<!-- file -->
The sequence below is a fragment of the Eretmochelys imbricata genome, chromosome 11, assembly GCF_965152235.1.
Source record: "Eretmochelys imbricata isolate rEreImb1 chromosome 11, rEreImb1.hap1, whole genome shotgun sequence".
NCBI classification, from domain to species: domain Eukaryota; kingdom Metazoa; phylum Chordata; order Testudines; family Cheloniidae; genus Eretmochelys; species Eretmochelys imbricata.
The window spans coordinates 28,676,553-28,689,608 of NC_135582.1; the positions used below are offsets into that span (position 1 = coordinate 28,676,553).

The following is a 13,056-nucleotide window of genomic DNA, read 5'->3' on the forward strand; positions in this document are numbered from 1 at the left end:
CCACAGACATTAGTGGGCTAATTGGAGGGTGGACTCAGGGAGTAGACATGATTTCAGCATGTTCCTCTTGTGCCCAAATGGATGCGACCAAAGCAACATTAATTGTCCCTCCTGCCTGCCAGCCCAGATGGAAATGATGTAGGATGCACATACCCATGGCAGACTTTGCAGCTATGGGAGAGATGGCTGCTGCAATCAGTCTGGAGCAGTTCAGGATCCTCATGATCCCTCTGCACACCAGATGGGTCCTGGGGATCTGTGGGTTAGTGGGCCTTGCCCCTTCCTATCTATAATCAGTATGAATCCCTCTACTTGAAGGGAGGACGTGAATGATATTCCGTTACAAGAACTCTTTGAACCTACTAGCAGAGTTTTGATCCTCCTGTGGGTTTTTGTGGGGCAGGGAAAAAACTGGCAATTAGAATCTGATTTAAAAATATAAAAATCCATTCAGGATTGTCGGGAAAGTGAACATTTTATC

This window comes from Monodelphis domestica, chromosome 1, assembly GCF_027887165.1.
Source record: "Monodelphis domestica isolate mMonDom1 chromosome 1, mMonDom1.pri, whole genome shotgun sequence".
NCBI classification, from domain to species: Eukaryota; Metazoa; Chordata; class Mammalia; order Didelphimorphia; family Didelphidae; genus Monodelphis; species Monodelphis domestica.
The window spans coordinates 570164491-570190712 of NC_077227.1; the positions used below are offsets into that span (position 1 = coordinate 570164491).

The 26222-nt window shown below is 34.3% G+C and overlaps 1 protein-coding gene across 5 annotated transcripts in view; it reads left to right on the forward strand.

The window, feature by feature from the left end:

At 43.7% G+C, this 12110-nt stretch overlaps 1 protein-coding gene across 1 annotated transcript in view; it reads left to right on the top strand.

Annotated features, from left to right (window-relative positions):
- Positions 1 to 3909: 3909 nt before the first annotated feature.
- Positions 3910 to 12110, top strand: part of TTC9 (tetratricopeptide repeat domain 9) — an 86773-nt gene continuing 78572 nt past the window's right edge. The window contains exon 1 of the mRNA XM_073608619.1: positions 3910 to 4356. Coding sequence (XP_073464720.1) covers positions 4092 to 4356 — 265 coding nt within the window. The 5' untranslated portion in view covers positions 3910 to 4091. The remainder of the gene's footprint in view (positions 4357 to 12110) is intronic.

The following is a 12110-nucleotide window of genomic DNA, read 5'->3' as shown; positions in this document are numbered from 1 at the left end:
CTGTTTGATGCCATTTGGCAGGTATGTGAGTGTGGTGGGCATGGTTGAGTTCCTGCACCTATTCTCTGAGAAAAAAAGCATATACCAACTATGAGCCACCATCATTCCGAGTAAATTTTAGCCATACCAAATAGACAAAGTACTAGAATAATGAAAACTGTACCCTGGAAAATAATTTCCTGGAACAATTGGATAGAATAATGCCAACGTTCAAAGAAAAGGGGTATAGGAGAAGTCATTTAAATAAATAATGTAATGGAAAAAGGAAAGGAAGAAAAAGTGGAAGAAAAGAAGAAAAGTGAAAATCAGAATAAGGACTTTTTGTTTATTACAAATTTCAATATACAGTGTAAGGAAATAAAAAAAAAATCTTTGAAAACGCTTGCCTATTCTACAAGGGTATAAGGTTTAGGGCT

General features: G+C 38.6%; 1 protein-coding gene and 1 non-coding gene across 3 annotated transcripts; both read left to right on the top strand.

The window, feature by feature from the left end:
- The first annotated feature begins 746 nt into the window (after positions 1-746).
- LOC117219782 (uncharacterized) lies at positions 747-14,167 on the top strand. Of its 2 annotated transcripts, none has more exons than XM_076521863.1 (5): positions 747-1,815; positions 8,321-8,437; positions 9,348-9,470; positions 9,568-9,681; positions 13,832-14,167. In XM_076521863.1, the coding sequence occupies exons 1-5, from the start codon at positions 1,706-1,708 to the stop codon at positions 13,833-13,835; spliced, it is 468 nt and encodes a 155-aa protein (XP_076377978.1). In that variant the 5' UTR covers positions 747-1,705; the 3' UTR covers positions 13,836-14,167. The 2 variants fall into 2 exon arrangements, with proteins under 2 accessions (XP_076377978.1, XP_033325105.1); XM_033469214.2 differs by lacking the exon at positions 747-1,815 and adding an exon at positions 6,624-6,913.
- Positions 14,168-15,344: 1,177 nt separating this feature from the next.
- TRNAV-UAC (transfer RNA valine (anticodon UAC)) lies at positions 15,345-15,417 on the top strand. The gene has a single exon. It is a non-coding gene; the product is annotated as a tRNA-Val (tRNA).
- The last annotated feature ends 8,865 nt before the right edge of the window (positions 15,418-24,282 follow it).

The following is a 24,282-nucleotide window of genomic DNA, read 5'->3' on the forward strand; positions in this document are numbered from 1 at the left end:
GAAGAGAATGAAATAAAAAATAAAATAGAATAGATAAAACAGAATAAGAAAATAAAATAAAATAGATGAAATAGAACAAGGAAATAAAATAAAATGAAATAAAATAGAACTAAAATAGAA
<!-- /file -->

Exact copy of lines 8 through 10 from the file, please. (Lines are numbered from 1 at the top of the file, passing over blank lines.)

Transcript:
Source record: "Monodelphis domestica isolate mMonDom1 chromosome 1, mMonDom1.pri, whole genome shotgun sequence".
NCBI classification, from domain to species: Eukaryota; Metazoa; Chordata; class Mammalia; order Didelphimorphia; family Didelphidae; genus Monodelphis; species Monodelphis domestica.
The window spans coordinates 570164491-570190712 of NC_077227.1; the positions used below are offsets into that span (position 1 = coordinate 570164491).